In South and Central America, Honduras, Nicaragua, El Salvador, Costa Rica, Venezuela, Colombia, Uruguay, Bolivia, Ecuador, and the Dominican Republic have all abolished life imprisonment. The maximum sentence is 75 years in El Salvador, 60 years in Colombia, 50 years in Costa Rica and Panama, 40 years in Honduras and Brazil, [26] 30 years in Nicaragua, Bolivia, Uruguay, Venezuela and the Dominican Republic, and 25 years in Paraguay and Ecuador.


Life imprisonment in Canada is a criminal sentence for certain offences that lasts for the offender’s life. Parole is possible, but even if paroled, the offender remains under the supervision of Corrections Canada for their lifetime, and can be returned to prison for parole violations.

A person serving a life sentence must serve for a certain length of time before becoming eligible for parole. First degree murder and high treason carry the longest period of parole ineligibility in the Criminal Code, at 25 years. A statutory amendment to allow periods of parole ineligibility greater than 25 years was held to be unconstitutional by the Supreme Court of Canada in R v Bissonnette (2022 SCC 23), as contrary to section 12 of the Canadian Charter of Rights and Freedoms, which prohibits cruel and unusual punishment. Parole eligibility for second degree murder typically varies between 10 and 25 years, and is set by the sentencing judge.

A life sentence is the most severe punishment for any crime in Canada. Criminal laws are enacted by the Parliament of Canada and apply uniformly across the country. [27]

United States

In 2011, the Supreme Court of the United States ruled that sentencing minors to life without parole, automatically (as the result of a statute) or as the result of a judicial decision, for crimes other than intentional homicide, violated the Eighth Amendment's ban on " Cruel and unusual punishments", in the case of Graham v. Florida. [28]

Mugshot of Burton Phillips, sentenced to life imprisonment for bank robbery, 1935

Graham v. Florida was a significant case in juvenile justice. In Jacksonville, Florida, Terrence J. Graham tried to rob a restaurant along with three adolescent accomplices. During the robbery, one of Graham's accomplices had a metal bar that he used to hit the restaurant manager twice in the head. Once arrested, Graham was charged with attempted armed robbery and armed burglary with assault/battery. The maximum sentence he faced for these charges was life without the possibility of parole, and the prosecutor wanted to charge him as an adult. During the trial, Graham pleaded guilty to the charges, resulting in three years of probation, one year of which had to be served in jail. Since he had been awaiting trial in jail, he already served six months and, therefore, was released after six additional months. [29]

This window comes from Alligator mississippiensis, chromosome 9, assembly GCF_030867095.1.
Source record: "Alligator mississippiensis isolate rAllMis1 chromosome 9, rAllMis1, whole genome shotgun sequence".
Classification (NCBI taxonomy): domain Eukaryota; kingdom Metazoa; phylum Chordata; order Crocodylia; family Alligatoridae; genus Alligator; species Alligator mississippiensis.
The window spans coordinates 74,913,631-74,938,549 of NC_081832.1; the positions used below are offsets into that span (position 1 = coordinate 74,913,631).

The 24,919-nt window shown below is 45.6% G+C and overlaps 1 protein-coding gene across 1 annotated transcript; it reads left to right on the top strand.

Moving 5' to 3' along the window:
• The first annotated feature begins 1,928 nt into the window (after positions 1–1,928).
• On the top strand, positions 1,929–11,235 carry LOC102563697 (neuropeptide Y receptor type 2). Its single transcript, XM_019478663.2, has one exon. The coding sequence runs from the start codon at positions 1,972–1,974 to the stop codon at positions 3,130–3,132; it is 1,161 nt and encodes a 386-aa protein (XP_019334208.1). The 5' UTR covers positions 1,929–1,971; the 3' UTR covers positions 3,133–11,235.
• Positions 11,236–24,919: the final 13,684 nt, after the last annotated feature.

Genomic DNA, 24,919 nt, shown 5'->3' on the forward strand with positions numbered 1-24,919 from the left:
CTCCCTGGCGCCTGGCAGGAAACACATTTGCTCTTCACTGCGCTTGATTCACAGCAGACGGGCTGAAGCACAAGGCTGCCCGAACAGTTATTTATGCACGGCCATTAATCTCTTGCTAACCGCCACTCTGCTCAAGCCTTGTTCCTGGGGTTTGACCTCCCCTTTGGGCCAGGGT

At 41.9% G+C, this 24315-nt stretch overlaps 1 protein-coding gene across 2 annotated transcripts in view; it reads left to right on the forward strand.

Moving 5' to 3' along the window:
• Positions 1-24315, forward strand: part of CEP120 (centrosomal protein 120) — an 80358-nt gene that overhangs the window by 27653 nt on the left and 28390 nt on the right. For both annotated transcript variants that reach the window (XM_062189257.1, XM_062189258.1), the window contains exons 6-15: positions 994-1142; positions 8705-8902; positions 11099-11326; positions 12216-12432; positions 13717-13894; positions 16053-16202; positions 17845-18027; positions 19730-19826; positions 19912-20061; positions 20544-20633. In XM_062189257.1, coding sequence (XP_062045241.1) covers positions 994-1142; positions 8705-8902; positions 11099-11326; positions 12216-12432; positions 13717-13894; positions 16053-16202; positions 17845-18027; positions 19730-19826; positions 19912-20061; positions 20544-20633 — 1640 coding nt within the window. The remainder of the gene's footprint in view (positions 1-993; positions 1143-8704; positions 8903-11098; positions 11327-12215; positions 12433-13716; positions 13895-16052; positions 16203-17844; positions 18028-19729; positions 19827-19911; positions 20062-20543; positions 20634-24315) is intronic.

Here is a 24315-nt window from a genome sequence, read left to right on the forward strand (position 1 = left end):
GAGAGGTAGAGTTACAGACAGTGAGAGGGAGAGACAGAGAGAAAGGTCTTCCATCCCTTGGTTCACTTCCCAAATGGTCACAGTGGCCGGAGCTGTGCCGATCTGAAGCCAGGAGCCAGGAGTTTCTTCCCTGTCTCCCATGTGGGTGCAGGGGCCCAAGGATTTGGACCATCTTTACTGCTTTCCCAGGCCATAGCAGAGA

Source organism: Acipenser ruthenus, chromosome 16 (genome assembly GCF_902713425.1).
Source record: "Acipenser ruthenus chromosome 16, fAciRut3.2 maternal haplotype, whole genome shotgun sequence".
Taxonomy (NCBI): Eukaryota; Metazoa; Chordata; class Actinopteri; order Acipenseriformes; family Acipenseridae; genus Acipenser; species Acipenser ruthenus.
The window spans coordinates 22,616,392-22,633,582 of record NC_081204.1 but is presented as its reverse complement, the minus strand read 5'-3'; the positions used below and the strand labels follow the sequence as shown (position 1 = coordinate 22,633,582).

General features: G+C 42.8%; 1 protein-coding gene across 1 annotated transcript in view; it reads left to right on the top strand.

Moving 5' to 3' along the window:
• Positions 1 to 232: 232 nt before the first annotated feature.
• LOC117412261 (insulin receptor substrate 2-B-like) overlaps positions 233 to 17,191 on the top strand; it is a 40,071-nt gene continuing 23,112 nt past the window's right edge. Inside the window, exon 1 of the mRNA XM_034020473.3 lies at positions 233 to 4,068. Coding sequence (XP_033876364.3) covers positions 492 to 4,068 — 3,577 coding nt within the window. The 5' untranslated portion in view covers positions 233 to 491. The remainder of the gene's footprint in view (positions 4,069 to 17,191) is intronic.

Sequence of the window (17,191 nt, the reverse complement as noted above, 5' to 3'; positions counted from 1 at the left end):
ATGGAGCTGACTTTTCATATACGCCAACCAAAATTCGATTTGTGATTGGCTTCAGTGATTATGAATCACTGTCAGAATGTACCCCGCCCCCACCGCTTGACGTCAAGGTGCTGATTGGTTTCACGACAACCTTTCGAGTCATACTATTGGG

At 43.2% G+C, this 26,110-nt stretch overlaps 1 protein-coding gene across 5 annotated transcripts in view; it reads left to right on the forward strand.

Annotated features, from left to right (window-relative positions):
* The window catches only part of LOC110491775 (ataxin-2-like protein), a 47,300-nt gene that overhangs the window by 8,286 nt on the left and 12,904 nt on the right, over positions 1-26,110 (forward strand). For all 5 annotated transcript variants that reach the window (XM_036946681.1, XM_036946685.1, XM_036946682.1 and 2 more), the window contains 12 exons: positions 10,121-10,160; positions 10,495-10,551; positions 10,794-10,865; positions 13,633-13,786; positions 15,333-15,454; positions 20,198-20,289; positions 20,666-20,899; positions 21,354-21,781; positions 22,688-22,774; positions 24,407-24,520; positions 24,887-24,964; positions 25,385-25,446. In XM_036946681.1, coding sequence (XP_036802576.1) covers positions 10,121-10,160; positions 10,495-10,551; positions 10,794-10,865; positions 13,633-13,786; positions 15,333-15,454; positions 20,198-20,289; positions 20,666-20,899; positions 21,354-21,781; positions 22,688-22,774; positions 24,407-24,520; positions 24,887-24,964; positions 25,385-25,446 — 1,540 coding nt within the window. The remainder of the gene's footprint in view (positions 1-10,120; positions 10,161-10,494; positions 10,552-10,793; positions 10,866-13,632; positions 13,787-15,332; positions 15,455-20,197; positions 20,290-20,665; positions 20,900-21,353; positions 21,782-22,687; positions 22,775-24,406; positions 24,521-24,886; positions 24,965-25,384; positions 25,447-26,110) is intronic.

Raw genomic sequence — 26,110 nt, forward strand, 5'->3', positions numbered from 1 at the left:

Within six months of his release, Graham was involved in another robbery. Since he violated the conditions of his probation, his probation officer reported to the trial court about his probation violations a few weeks before Graham turned 18 years old. It was a different judge presiding over his trial for the probation violations a year later. While Graham denied any involvement in the robbery, he did admit to fleeing from the police. The trial court found that Graham violated his probation by "committing a home invasion robbery, possessing a firearm, and associating with persons engaged in criminal activity", [29] and sentenced him to 15 years for the attempted armed robbery plus life imprisonment for the armed burglary. The life sentence Graham received meant he had a life sentence without the possibility of parole, "because Florida abolished their parole system in 2003". [29]